“The Grandmother’s Tale” is adapted from a tale Narayan’s mother told him about his own great-grandmother. The story is narrated in a winding fashion by a young boy who is sent to live with his strict grandmother. Although he resents his new situation at first, he gradually comes under the spell of the story she tells him, in bits and pieces, about her own grandmother’s life. The grandmother’s story is set firmly in India. The heroine is married in a traditional ceremony at the age of seven, but her husband abandons her to take a new wife. The landscape she crosses to reclaim her husband is clearly the Indian subcontinent. Ironically, regaining her husband costs her her independence. “The Grandmother’s Tale” is unlike many of Narayan’s stories in having a strong and admirable central female character. The framing device of the boy narrator reinforces the timelessness and universality of the grandmother’s story, which is equally powerful to a young Indian boy in a small village and to adult readers around the world.
As an old-fashioned storyteller, Narayan sought to convey the vitality of his native India, a land that is full of humanity, oddity, poverty, tradition, “inherited culture,” picturesqueness. Narayan realized
that the short story is the best medium for utilizing the wealth of subjects available. A novel is a different proposition altogether, centralized as it is on a major theme, leaving out, necessarily, a great deal of the available material on the periphery. Short stories, on the other hand, can cover a wider field by presenting concentrated miniatures of human experience in all its opulence.
Narayan’s concern was the heroic in the ordinary Indian. John Updike affirms that “all people are complex, surprising, and deserving of a break: this seems to me Narayan’s moral, and one hard to improve upon. His social range and his successful attempt to convey, in sum, an entire population shame most American authors, who also, it might be charged, ‘ignore too much of what could be seen.’” With dignified simplicity, honesty, and sincerity, Narayan infused his stories with charm and spontaneous humor; his narrative voice guides the reader through his comic and ironic world with an unobtrusive wit.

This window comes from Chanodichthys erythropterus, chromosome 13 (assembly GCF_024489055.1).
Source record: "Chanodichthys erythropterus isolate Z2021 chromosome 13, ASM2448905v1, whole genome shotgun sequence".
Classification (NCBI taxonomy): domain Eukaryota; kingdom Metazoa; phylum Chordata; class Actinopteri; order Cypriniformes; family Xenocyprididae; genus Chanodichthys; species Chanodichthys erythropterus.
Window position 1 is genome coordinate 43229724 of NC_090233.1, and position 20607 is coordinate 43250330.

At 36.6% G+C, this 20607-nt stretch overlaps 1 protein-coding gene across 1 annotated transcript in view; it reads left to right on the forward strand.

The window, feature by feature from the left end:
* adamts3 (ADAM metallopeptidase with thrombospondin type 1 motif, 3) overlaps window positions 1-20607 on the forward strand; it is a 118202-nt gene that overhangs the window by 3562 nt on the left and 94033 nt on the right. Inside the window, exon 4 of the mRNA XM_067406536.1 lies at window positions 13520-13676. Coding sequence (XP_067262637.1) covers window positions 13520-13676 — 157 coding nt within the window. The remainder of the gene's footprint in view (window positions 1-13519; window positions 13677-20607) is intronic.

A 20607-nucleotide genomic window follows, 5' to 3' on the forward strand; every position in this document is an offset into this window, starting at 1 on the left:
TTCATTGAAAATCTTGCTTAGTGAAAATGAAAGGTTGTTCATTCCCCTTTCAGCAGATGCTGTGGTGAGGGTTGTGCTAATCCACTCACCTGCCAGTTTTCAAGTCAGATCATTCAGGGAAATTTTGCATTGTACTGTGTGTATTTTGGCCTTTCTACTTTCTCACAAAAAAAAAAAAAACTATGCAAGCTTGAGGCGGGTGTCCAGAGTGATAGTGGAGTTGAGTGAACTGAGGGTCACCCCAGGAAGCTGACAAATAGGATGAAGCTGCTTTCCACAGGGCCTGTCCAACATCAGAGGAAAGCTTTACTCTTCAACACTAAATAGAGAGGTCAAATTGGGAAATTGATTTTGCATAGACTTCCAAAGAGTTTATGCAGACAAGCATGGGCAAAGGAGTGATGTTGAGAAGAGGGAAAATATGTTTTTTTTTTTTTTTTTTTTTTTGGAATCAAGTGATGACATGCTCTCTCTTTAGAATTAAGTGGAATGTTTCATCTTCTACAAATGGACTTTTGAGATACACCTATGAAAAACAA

Other major works
Novels: Swami and Friends, 1935; The Bachelor of Arts, 1937; The Dark Room, 1938; The English Teacher, 1945 (also known as Grateful to Life and Death, 1953); Mr. Sampath, 1949 (also known as The Printer of Malgudi, 1957); The Financial Expert, 1952; Waiting for the Mahatma, 1955; The Guide, 1958; The Man-Eater of Malgudi, 1961; The Sweet-Vendor, 1967 (also known as The Vendor of Sweets); The Painter of Signs, 1976; A Tiger for Malgudi, 1983; Talkative Man: A Novel of Malgudi, 1987; The World of Nagaraj, 1990.
Miscellaneous: A Story-Teller’s World, 1989 (stories, essays, and sketches); Salt and Sawdust: Stories and Table Talk, 1993.
Nonfiction: Mysore, 1944; My Dateless Diary, 1960; Next Sunday: Sketches and Essays, 1960; My Days, 1974; Reluctant Guru, 1974; The Emerald Route, 1977; A Writer’s Nightmare: Selected Essays, 1958-1988, 1988; The Writerly Life: Selected Nonfiction, 2001 (includes essays from My Dateless Diary, A Writer’s Nightmare, A Story-Teller’sWorld, and Salt and Sawdust; S. Krishnan, editor).
Translations: The Ramayana: A Shortened Modern Prose Version of the Indian Epic, 1972 (of V3lmtki); The Mahabharata: A Shortened Prose Version of the Indian Epic, 1978.
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Jussawalla, Feroza, and Geralyn Strecker. “R. K. Narayan.” In Critical Survey of Long Fiction, Revised Edition, edited by Carl Rollyson. Vol. 5. Pasadena, Calif.: Salem Press, 2000.
Kain, Geoffrey, ed. R. K. Narayan: Contemporary Critical Perspectives. East Lansing: Michigan State University Press, 1993.
Knippling, Alpana Sharma. “R. K. Narayan, Raja Rao, and Modern English Discourse in Colonial India.” Modern Fiction Studies 39 (Spring, 1993): 169-186.
May, Charles E., ed. Masterplots II: Short Story Series, Revised Edition. 8 vols. Pasadena, Calif.: Salem Press, 2004.
Naik, M. K. The Ironic Vision: A Study of the Fiction of R. K. Narayan. New Delhi, India: Sterling, 1983.
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Urstad, Tone Sundt. “Symbolism in R. K. Narayan’s ‘Naga.’” Studies in Short Fiction 31 (Summer, 1994): 425-432.
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Walsh,William. R. K. Narayan. London: Longman, 1971.
Categories: Indian Writing in English, Literary Theory, Literature, Postcolonialism, Short Story